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The Cover
July 3, 2002

First News of the Battle of Lexington

JAMA. 2002;288(1):15. doi:10.1001/jama.288.1.15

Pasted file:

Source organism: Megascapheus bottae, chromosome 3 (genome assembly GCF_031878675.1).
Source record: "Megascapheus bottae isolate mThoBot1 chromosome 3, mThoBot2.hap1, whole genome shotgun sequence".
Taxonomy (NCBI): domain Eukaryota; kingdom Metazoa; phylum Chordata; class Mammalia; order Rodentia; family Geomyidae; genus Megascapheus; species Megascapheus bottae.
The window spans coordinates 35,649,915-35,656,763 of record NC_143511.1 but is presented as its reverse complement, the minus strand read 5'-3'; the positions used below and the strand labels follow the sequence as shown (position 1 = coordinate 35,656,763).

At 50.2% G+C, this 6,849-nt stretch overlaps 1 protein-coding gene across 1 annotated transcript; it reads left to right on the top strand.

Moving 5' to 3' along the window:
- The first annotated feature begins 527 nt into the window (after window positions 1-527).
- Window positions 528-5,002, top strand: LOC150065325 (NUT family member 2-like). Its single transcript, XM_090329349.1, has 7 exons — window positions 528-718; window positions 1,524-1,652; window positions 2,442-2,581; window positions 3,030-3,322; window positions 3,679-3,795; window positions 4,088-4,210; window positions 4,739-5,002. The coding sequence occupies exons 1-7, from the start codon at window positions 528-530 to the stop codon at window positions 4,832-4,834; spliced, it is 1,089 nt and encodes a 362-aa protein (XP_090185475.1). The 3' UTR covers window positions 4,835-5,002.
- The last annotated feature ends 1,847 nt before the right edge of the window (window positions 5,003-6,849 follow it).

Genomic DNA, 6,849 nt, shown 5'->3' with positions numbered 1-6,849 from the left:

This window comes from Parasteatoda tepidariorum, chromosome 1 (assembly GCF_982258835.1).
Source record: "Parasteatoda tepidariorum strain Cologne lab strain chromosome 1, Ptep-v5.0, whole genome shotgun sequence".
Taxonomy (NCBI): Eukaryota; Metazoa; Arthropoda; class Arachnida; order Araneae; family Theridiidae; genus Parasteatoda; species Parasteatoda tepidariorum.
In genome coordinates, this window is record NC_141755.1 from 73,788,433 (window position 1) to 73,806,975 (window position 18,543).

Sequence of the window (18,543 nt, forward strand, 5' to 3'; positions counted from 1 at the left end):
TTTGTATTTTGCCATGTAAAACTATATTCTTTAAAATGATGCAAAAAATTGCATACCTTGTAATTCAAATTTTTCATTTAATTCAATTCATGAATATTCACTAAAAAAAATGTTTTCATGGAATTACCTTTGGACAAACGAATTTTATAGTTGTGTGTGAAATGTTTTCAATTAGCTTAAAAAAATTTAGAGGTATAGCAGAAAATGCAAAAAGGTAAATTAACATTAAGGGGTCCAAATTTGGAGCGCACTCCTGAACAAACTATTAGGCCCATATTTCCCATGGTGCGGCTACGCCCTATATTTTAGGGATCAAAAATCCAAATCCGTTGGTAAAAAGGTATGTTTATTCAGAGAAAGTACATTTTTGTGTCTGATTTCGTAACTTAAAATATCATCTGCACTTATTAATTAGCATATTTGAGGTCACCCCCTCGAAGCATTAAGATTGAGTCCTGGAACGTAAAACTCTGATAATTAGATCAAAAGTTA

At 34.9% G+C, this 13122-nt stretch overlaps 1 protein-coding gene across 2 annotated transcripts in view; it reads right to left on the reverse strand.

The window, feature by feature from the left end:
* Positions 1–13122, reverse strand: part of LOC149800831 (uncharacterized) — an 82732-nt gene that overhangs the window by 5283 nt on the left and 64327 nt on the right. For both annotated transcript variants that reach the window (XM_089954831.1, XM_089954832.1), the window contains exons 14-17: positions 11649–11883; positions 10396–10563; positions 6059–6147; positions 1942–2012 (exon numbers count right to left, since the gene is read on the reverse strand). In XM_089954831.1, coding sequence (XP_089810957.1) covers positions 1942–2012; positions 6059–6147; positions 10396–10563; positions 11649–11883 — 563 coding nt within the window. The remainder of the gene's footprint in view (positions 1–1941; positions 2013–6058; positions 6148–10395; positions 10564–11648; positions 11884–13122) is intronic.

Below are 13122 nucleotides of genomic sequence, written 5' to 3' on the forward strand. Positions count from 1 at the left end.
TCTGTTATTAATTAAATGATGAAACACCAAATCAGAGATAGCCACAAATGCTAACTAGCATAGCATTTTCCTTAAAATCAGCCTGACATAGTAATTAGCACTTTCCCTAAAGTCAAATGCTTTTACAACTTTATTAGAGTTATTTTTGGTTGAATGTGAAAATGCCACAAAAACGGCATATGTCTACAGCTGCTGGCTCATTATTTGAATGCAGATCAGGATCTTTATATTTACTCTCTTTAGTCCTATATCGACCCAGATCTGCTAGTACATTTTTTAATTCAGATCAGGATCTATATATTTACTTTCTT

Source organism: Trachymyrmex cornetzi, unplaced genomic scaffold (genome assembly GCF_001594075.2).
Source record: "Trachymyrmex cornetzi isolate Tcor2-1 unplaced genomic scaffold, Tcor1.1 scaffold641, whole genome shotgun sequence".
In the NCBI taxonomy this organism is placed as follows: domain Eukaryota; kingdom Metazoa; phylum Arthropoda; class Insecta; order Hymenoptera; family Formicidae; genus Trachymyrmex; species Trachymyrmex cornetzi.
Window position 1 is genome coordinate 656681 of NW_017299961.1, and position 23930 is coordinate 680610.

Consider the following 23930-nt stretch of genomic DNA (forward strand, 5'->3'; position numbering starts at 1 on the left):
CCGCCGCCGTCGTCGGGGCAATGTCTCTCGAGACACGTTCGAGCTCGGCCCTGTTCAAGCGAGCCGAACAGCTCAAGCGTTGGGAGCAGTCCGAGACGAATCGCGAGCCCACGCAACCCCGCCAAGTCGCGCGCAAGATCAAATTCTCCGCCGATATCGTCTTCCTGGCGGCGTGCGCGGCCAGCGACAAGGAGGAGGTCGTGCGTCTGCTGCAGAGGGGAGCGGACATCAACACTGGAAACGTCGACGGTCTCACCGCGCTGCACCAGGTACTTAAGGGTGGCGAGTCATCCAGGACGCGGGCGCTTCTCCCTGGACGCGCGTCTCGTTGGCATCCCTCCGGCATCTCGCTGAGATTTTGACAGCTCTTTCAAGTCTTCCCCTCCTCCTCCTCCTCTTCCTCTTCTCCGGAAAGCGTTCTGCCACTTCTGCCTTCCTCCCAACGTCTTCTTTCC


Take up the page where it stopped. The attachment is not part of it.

Once well known, lauded, loved, and sought after, today William Tylee Ranney (1813-1857) is little more than a footnote to the history of 19th-century American painting. The subject of a slim monograph and a single entry of a couple of dozen lines in a 30-volume dictionary of art, Ranney is eclipsed by the fame of his contemporaries: William Sydney Mount, Arthur Fitzwilliam Tait, Eastman Johnson, George Caleb Bingham, John George (J. G.) Brown, George Henry Durrie, Karl Bodmer, Francis William Edmonds, to mention only a few of his generation. Like them, Ranney was primarily a genre or anecdotal painter, although he aspired to history paintings and did in fact do several. His genre paintings took the rapidly evolving American frontier as their subject: there were scenes of trapping parties, duck shooters, scouting parties, caravans of wagons on the plains, families encamped on the prairie; one of the most poignant is a painting of a grieving family who has just buried one of its members along the trail and now must move on if they are not to be overtaken by winter. Ranney's history paintings concentrate on the Revolutionary War (which had ended some 40 years before he born), but unlike other history painters of his time (for example, the slightly older John Trumbull, JAMA covers, June 28, 1965, July 24, 1966, and February 20, 1967) Ranney painted not officers, battles, or the surrender of generals, but the so-called common people. Thus, even his history paintings are, in a sense, genre paintings. First News of the Battle of Lexington (cover ) is a good example of this category of work.

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